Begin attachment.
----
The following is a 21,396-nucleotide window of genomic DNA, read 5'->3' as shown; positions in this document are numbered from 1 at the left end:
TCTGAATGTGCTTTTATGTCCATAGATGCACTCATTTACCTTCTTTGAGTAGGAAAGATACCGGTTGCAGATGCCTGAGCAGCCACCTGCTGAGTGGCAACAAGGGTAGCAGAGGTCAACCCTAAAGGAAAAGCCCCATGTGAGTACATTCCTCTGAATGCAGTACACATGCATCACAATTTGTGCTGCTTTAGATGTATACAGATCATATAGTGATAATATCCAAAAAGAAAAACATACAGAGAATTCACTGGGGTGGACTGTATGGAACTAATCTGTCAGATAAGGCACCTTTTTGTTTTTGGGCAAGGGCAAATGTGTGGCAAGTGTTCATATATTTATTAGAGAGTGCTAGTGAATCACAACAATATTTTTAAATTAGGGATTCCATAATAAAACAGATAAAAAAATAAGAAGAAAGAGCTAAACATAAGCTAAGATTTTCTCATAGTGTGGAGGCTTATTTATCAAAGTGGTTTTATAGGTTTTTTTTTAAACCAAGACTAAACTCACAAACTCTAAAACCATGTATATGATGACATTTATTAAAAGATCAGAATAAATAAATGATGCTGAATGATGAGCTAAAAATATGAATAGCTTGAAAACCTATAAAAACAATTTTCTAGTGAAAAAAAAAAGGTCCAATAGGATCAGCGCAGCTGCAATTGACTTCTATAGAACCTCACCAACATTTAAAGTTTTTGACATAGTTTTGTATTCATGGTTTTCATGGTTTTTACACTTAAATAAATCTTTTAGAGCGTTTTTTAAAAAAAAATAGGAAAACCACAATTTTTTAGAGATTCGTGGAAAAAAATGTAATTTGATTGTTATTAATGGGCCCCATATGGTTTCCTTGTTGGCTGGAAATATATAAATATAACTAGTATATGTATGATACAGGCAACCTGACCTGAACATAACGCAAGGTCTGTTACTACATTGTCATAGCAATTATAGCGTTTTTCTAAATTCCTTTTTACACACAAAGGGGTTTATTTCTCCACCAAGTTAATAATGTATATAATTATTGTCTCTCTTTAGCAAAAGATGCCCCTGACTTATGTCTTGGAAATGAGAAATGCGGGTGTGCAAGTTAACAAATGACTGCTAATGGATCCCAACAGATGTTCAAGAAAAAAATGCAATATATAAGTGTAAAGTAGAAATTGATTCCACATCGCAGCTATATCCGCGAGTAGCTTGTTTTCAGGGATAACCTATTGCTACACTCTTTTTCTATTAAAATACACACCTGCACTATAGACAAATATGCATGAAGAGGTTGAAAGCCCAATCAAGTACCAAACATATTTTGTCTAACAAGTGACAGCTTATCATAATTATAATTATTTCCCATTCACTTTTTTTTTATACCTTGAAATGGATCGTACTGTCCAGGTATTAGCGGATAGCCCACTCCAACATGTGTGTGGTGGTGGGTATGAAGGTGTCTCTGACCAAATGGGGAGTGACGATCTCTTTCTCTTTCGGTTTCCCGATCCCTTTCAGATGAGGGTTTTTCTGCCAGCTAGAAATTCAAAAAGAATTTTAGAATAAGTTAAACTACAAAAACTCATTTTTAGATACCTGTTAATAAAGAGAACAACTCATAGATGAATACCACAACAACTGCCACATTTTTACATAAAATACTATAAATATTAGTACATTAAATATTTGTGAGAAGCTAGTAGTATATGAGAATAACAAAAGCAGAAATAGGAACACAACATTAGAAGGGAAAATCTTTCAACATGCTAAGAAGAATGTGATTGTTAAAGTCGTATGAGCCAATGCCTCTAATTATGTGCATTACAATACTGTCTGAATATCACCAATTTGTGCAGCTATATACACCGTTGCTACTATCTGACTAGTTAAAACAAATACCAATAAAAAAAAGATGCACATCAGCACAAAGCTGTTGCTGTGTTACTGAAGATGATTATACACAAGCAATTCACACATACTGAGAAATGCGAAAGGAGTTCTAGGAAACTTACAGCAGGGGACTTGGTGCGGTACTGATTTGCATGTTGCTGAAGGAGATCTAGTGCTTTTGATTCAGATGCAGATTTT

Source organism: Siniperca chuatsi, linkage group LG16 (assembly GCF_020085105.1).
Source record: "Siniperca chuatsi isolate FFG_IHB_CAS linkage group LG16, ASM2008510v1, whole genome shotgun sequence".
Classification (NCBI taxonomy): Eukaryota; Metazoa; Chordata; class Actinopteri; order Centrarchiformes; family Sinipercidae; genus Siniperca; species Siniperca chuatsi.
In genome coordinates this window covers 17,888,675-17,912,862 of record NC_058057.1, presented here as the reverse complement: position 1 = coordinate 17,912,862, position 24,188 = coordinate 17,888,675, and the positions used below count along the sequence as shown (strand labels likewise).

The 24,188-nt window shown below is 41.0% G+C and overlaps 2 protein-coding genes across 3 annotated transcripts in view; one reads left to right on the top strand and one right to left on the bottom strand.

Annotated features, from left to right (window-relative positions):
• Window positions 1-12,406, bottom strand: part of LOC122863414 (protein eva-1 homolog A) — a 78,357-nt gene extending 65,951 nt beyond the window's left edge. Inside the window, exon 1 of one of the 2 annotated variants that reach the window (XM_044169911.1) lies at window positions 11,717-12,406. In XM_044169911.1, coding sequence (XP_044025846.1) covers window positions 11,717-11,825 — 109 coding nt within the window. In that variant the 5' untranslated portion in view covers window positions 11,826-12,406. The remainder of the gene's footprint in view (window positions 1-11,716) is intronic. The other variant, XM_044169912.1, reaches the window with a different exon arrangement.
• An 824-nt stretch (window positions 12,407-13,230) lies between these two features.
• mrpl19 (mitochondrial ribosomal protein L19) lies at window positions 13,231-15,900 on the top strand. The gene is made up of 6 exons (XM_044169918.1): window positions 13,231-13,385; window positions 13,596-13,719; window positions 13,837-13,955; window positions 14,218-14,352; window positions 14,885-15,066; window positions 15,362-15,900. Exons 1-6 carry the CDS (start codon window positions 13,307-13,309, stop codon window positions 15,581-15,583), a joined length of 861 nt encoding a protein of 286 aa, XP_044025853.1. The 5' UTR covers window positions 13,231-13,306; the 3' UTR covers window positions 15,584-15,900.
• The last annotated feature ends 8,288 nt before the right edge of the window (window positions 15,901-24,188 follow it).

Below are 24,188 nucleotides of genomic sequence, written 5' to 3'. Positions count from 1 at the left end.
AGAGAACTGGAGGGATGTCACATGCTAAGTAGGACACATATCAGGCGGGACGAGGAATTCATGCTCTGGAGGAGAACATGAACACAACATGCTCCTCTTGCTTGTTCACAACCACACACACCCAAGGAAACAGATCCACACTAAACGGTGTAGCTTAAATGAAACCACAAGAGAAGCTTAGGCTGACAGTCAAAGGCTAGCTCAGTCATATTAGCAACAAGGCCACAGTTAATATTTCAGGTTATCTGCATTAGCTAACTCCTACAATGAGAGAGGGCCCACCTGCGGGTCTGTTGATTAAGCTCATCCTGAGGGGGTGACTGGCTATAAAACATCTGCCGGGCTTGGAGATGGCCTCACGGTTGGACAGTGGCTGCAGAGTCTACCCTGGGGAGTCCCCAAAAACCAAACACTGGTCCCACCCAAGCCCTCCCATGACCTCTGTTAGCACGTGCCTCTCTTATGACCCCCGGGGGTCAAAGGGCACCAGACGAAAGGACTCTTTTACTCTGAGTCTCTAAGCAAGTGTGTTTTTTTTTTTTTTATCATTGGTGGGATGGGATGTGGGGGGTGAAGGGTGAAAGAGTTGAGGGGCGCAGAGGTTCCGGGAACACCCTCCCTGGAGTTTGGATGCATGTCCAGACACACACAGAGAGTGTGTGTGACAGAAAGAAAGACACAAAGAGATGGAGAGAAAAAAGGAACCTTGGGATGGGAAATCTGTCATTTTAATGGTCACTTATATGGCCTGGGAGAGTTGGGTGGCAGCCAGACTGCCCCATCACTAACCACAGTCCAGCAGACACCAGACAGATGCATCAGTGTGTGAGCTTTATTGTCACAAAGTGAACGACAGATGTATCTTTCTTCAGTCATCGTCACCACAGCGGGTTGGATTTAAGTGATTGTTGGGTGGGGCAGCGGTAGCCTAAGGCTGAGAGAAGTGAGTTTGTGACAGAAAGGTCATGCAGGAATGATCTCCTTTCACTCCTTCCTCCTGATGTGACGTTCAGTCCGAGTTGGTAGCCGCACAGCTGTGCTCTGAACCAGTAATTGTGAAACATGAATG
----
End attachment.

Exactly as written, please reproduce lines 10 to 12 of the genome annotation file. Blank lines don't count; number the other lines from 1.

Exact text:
• An 824-nt stretch (window positions 12,407-13,230) lies between these two features.
• mrpl19 (mitochondrial ribosomal protein L19) lies at window positions 13,231-15,900 on the top strand. The gene is made up of 6 exons (XM_044169918.1): window positions 13,231-13,385; window positions 13,596-13,719; window positions 13,837-13,955; window positions 14,218-14,352; window positions 14,885-15,066; window positions 15,362-15,900. Exons 1-6 carry the CDS (start codon window positions 13,307-13,309, stop codon window positions 15,581-15,583), a joined length of 861 nt encoding a protein of 286 aa, XP_044025853.1. The 5' UTR covers window positions 13,231-13,306; the 3' UTR covers window positions 15,584-15,900.
• The last annotated feature ends 8,288 nt before the right edge of the window (window positions 15,901-24,188 follow it).